Lipophilic toxins occurrence in non-traditional invertebrate vectors from North Atlantic Waters (Azores, Madeira, and Morocco): Update on geographical tendencies and new challenges for monitoring routines

  • Articles in SCI Journals
  • Oct, 2020

Silva, M., Rodriguez, I., Felpeto, A.B., Kaufmann, M., Neto, A.I., Hassouani, M., Sabour, B., Alfonso, A., Botana, L.M. & Vasconcelos, V. (2020) Lipophilic toxins occurrence in non-traditional invertebrate vectors from North Atlantic Waters (Azores, Madeira, and Morocco): update on geographical tendencies and new challenges for monitoring routines.

Marine Pollution Bulletin, 161, 111725. DOI:10.1016/j.marpolbul.2020.111725 (IF2019 4,049; Q1 Environmental Sciences)
Summary:

In the last decades, due to monitoring programs and strict legislation poisoning incidents occurrence provoked by ingestion of naturally contaminated marine organisms has decreased. However, climate change and anthropogenic interference contributed to the expansion and establishment of toxic alien species to more temperate ecosystems. In this work, the coasts of Madeira, São Miguel islands and the northwestern Moroccan coast were surveyed for four groups of lipophilic toxins (yessotoxins, azaspiracids, pectenotoxins, and spirolides), searching for new vectors and geographical tendencies. Twenty-four species benthic organisms were screened using UHPLC-MS/MS technique. We report 19 new vectors for these toxins, six of them with commercial interest (P. aspera, P. ordinaria, C. lampas, P. pollicipes, H. tuberculata and P. lividus). Regarding toxin uptake a south-north gradient was detected. This study contributes to the update of monitoring routines and legislation policies, comprising a wider range of vectors, to better serve consumers and ecosystems preservation.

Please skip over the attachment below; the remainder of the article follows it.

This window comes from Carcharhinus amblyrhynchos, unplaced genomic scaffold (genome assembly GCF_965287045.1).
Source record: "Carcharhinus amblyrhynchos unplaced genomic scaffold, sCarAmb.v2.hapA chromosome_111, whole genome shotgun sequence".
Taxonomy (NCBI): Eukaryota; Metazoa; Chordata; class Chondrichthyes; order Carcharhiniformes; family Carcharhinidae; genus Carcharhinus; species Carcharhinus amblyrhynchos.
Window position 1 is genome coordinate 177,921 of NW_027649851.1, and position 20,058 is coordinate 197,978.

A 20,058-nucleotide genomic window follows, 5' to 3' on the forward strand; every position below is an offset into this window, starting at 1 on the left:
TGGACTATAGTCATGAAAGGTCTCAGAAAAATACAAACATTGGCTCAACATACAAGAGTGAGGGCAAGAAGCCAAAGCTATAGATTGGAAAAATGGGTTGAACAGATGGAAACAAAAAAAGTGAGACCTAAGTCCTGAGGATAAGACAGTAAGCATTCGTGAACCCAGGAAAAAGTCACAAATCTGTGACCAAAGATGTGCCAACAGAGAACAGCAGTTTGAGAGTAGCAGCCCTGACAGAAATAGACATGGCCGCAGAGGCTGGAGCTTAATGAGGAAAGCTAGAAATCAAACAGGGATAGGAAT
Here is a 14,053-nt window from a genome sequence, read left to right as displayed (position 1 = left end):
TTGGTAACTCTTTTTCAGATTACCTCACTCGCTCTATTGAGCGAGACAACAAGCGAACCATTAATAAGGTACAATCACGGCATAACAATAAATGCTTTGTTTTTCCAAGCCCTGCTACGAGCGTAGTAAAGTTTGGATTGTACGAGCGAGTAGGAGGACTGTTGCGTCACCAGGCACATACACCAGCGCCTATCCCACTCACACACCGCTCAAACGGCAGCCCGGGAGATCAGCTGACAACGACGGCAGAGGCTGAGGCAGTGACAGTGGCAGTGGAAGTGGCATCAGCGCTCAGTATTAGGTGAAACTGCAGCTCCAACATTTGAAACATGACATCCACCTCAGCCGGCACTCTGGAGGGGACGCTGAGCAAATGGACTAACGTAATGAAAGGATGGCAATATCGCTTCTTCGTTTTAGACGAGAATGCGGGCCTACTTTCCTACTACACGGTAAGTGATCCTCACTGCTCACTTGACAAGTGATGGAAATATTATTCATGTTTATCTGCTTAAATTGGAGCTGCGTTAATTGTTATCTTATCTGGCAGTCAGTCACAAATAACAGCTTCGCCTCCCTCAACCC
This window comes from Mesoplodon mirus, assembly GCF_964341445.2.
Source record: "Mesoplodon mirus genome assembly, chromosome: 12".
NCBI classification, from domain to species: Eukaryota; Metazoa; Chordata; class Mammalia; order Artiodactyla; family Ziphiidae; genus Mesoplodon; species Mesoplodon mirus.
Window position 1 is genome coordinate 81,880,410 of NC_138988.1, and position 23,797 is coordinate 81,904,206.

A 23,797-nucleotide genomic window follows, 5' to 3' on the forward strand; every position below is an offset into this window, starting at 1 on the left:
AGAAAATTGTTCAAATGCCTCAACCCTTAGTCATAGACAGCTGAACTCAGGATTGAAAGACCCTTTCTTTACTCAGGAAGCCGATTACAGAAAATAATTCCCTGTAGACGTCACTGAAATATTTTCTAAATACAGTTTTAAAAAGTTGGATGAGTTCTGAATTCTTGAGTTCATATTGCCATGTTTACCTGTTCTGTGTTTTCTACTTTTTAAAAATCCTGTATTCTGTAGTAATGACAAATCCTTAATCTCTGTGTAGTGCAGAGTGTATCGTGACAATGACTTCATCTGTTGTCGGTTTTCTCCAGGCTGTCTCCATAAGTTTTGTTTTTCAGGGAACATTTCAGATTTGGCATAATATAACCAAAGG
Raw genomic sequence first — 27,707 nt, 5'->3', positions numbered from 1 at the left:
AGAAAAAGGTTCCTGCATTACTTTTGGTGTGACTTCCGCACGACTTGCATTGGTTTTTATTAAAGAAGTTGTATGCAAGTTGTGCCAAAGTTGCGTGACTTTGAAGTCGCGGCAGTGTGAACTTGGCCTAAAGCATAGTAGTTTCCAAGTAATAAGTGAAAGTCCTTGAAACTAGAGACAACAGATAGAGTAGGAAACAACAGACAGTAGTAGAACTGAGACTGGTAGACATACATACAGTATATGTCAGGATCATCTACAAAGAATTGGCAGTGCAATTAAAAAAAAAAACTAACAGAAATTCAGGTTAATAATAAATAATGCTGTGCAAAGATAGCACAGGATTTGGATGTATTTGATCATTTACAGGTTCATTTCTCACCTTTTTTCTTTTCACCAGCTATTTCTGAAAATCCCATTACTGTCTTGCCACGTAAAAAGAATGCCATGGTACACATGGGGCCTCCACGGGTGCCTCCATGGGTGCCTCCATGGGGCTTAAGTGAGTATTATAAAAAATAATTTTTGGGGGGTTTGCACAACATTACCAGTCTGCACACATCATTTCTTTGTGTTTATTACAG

https://pubmed.ncbi.nlm.nih.gov/33080436/

Team

  • Lipophilic toxins occurrence in non-traditional invertebrate vectors from North Atlantic Waters (Azores, Madeira, and Morocco): Update on geographical tendencies and new challenges for monitoring routines Ana Isabel de Melo Azevedo Neto Island Biodiversity, Biogeography & Conservation - IBBC